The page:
What is Food Like on the Camino de Santiago? Pilgrim Menus…

Yes, what about food? A question that had not occurred to me before going to Spain and France to start my first Camino. I have had the pleasure of traveling to Spain and France on numerous occasions before and I love the food. Compared to the usual British cuisine I find it tastier.

All that said, the food along the Camino was not what I had become used to or expected in Paris or Madrid.

The Pilgrims Menu

Pilgrims Menu

During the first two weeks, I ate out every night. In every town and village along the way, you will see the option of the pilgrim’s menu.  It is stated as three courses normally.  However, the three are not like you would expect in your local restaurant. The starter is normally a small bowl of pasta or if you are lucky a salad.  I hope you like chicken.  The main course of the menu was nearly always chicken – I did get a bit tired of it.  The third course is normally fruit or yogurt.  When I say fruit I mean an apple or an orange put down in front of you.

The Pilgrim’s menu will normally include wine or water.  I found the menu fine, it was enough to fill me and I am a big guy.  I was never left hungry.

My Eating Along the Camino

In the morning I just wanted coffee to start with. I had a snack bar that I had bought the day before most of the time. Then I would walk to the first bar. It would normally be full of pilgrims getting breakfast and like me their first coffee of the day.

The walk to breakfast could be 5km but normally much less. If the Albergue I had stayed in was in a large enough town there would be a bar open about 6.30 or 7.00 am so breakfast would be had there.

More and more of the hostels now serve some sort of breakfast.  Normally it is continental – cold except for the toast.

Lunch had a little more variety, I got used to a Spanish dish which is made of egg and potatoes – Tortilla de Patatas – and I would often have this in a baguette. Sometimes I bought tuna, or cold meats, fruit, and some bread; then I would stop along the way during the hottest part of the day and rest and eat. However, many pilgrims push their walking quite fast so that they are finished walking for the day by this time. See What is a usual day like?

There are small shops in villages, so buying your own food to cook in the evenings in Albergue is also possible. I did this mostly during the last ten days or so. Pilgrim’s menus become very boring night after night – very much the same from village to village.

Once I had met and traveled with others it was easy at night to all get together and pay together to cook food between us. Cheaper – but more importantly more convivial. Most Albergues had cooking facilities, see the Albergue list for kitchens.

Some of the hostels serve an evening meal.  The ones that I enjoyed the most like Granon were communal affairs.  For me, there was something very special about these meals eating together.

Treating Yourself

I love my food.  During the Camino was a time that I could eat anything and not have to be concerned with putting on weight.  I had no idea at the time but I lost a lot of weight while walking.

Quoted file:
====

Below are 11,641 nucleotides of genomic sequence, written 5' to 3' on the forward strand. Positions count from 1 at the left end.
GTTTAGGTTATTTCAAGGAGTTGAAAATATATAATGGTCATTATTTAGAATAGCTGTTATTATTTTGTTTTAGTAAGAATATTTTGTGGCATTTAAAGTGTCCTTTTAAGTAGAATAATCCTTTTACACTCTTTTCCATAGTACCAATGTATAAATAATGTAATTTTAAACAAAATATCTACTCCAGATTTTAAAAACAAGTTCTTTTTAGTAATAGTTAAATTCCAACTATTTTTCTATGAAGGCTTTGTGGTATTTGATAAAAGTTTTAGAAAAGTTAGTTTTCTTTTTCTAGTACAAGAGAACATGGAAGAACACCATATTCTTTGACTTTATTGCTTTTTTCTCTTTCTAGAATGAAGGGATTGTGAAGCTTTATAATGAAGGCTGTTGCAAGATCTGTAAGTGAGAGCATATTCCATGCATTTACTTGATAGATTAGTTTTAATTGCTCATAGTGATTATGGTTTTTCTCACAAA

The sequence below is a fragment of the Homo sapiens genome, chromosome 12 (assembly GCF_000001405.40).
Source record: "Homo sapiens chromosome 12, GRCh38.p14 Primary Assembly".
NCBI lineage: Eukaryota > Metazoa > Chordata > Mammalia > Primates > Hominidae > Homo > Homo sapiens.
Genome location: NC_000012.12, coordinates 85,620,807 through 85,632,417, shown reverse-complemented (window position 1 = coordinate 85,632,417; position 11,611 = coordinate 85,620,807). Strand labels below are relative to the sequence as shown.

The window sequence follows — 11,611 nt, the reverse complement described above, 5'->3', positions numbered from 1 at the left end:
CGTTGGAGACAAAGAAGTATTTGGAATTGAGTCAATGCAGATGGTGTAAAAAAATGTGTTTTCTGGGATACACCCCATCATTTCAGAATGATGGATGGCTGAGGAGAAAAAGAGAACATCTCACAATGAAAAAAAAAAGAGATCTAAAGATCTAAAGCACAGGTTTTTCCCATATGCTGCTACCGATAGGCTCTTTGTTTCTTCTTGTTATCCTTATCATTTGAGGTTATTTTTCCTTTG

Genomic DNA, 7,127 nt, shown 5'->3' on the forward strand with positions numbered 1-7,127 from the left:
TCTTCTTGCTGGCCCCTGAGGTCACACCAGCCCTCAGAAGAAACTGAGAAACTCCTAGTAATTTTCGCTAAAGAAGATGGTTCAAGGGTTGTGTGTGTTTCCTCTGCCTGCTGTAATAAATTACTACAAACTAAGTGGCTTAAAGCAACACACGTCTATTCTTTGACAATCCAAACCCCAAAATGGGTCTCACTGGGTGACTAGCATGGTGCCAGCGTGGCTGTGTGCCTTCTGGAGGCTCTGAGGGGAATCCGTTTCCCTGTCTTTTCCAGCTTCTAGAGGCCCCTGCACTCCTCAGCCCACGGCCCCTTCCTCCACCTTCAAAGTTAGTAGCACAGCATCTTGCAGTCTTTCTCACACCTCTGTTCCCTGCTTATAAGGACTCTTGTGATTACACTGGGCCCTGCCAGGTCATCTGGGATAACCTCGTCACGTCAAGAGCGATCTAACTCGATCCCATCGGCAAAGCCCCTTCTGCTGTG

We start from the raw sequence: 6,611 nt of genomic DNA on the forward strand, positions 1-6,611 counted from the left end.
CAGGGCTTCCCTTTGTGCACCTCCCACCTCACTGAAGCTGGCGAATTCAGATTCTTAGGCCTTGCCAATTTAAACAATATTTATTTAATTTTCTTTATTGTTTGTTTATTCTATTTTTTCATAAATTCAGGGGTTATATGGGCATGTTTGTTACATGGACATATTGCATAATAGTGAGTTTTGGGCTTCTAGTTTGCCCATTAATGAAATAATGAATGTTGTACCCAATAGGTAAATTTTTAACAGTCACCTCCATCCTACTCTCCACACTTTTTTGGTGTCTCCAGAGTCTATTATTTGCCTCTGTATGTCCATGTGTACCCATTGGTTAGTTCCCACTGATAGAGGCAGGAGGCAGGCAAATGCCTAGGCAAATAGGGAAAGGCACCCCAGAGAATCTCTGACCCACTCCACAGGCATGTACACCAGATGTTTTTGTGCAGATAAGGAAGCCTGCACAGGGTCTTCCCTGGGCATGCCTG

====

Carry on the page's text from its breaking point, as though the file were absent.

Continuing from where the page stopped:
There are two areas that stand out to me as great places to eat.  Pamplona had the best tapas that I have ever had in my life.  I could sit and eat them all night if I could.  So if you stay over there it is worthwhile splashing out.

Towards the end of the Camino as you near the sea, seafood is available everywhere.  We treated ourselves to a slap-up meal in Santiago and again in Finisterre.  But even the smallest of bars have great squid.

Being a Vegan or Vegetarian

I am neither I love my meat too much.  However it is possible to be both or either along the Camino, it does take a bit of work and some planning.  See this post for more information on being vegan on the Camino.

5 thoughts on “What is Food Like on the Camino de Santiago? Pilgrim Menus…”

  1. hhmm …it always amazes me how many different ways the Camino appears to people. I walked 4 Caminos and had some of the most delicious meals including pilgrims menu, other than seafood specifically Sardines I don’t recall of having a lot of repetitions …may I suggest trying some of the regional varieties next time??
    Bon Camino
    PS: After about 1000km in 30 days I gained 10 pounds!

  2. Best meal on 4 Caminos was at the Cafe Casanova in Estella. Pilgrim meal was fantastic–Trout about 50 CM long or a BIG dish of beef and pork–9Euros.
    Hamburgers–Was refused lettuce, tomatoes and onions on a hamburger even after offering to pay more for them as ONLY sandwiches have those on them–got a bagette with two dried up burgers with nothing else on it!
    ALWAYS carry some food with you as you can not eat during Siesta nor on Sundays in most villages.

    Extreme—two Israelites who carried ALL of their Kosher food AND kosher cooking pots and pans

  3. Al, I will try to match your extreme! 🙂

    We met some older Korean folks who brought their own chefs with them on the Camino. These young guys backpacked the pots and pans and all the Korean foods. And sometimes we even shared some of their leftovers that they couldn’t take to the next town. Incredibly good food!

  4. Walked with many Koreans who carry or buy food to be cooked by themselves. Leftovers were put into plastic containers for the next days lunch and frequently the early risers cleaned out the community refrigerator taking the Koreans food with them! The korean women are fantastic–no 10% BS for them–carry whatever you want! Earmuffs in YOUR pack? They have them!


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